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New Dallas city budget focuses on public safety, tax relief

City Council members voted unanimously to approve the city’s annual budget, the first unanimous vote on the budget since 2019.

DALLAS — Dallas City Council members unanimously passed the city’s budget for the next fiscal year Wednesday, the first unanimous vote on the budget since 2019. 

Mayor Eric Johnson strongly supported this year’s budget, initially proposed by City Manager T.C. Broadnax and later amended by Johnson and council members. 

“No budget is perfect. But this is the best one I have seen in my time as mayor, and it is clear that our city government is moving in the right direction,” Johnson said in a statement. “This budget puts public safety first, prioritizes tax relief, invests in our families and neighborhoods, and strengthens our city staff’s ability to respond to homelessness, code issues, and corruption.”

Johnson said this budget addresses his top budget priorities, including a 2.75-cent tax rate reduction, and a plan to hire 250 police officers during the upcoming fiscal year.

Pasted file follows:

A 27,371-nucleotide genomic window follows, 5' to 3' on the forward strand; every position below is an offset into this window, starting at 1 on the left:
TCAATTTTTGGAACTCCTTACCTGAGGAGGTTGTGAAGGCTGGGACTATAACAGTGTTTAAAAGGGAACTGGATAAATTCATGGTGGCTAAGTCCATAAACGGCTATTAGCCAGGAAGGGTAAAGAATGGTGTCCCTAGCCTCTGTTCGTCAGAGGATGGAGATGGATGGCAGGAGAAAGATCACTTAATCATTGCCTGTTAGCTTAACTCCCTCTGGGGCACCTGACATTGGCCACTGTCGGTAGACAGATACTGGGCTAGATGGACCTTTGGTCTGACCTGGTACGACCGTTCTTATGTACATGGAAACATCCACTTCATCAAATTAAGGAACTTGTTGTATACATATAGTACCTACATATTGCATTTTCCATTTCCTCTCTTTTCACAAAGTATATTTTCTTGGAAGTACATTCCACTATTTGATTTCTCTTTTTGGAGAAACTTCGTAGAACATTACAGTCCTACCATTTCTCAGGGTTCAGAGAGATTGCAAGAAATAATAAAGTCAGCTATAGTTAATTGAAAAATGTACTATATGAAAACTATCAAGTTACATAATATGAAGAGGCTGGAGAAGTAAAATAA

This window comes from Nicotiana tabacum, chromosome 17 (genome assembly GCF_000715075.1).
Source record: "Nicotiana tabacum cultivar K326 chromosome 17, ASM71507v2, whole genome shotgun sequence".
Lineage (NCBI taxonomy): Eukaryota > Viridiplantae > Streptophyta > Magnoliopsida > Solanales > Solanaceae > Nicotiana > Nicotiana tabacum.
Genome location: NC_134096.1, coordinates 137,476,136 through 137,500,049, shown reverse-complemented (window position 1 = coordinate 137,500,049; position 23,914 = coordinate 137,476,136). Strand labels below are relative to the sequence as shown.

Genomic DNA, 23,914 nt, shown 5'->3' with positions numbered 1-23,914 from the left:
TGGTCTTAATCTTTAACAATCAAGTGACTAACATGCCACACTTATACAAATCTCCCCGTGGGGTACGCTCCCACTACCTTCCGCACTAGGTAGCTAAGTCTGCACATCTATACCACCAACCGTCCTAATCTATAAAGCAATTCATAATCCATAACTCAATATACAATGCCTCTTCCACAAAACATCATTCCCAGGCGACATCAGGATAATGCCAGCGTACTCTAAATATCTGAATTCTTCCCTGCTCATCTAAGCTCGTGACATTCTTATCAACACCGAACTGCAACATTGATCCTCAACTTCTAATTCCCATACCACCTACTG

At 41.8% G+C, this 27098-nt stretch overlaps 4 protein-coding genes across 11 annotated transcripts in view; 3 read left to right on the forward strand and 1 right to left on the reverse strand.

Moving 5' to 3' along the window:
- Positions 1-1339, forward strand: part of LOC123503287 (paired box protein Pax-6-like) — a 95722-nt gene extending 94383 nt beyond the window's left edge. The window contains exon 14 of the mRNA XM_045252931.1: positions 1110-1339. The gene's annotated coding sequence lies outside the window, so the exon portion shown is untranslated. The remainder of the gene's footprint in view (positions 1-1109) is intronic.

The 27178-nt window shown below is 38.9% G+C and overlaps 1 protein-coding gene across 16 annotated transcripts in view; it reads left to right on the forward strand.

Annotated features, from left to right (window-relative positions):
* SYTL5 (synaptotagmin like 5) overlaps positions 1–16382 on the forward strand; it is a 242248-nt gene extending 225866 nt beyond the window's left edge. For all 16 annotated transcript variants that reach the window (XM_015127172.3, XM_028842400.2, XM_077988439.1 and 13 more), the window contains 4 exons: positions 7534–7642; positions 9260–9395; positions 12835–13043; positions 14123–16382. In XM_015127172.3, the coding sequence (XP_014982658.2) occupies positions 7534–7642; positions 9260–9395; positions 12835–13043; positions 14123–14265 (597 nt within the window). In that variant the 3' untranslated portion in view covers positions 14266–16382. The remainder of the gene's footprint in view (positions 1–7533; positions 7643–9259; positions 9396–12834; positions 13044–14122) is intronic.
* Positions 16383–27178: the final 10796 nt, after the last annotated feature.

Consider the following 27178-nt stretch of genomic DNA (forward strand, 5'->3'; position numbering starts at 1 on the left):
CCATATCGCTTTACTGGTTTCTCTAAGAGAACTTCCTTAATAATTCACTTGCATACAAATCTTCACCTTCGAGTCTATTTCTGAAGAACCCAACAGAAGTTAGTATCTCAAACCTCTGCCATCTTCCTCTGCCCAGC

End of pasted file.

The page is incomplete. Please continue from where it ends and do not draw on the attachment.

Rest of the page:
“Our city has an incredibly bright future,” Johnson said. “And together, we are addressing long-standing issues while building a city government that is as strong as the people of Dallas.”

Johnson has only voted against one city budget, from 2020-21, when he said he didn’t back the budget due to public safety cutbacks, not enough tax relief and insufficient infrastructure spending. 

Other details of the budget include an increase to the age 65 or older and disabled homestead exemption from $107,000 to $115,500, salary increases for police and firefighters, a new night-detail unit in the city’s entertainment districts, an additional ambulance and fire engine, and a $157 million plan to maintain street infrastructure. 

The new fiscal year will begin Oct. 1 and end Sept. 30, 2023. 

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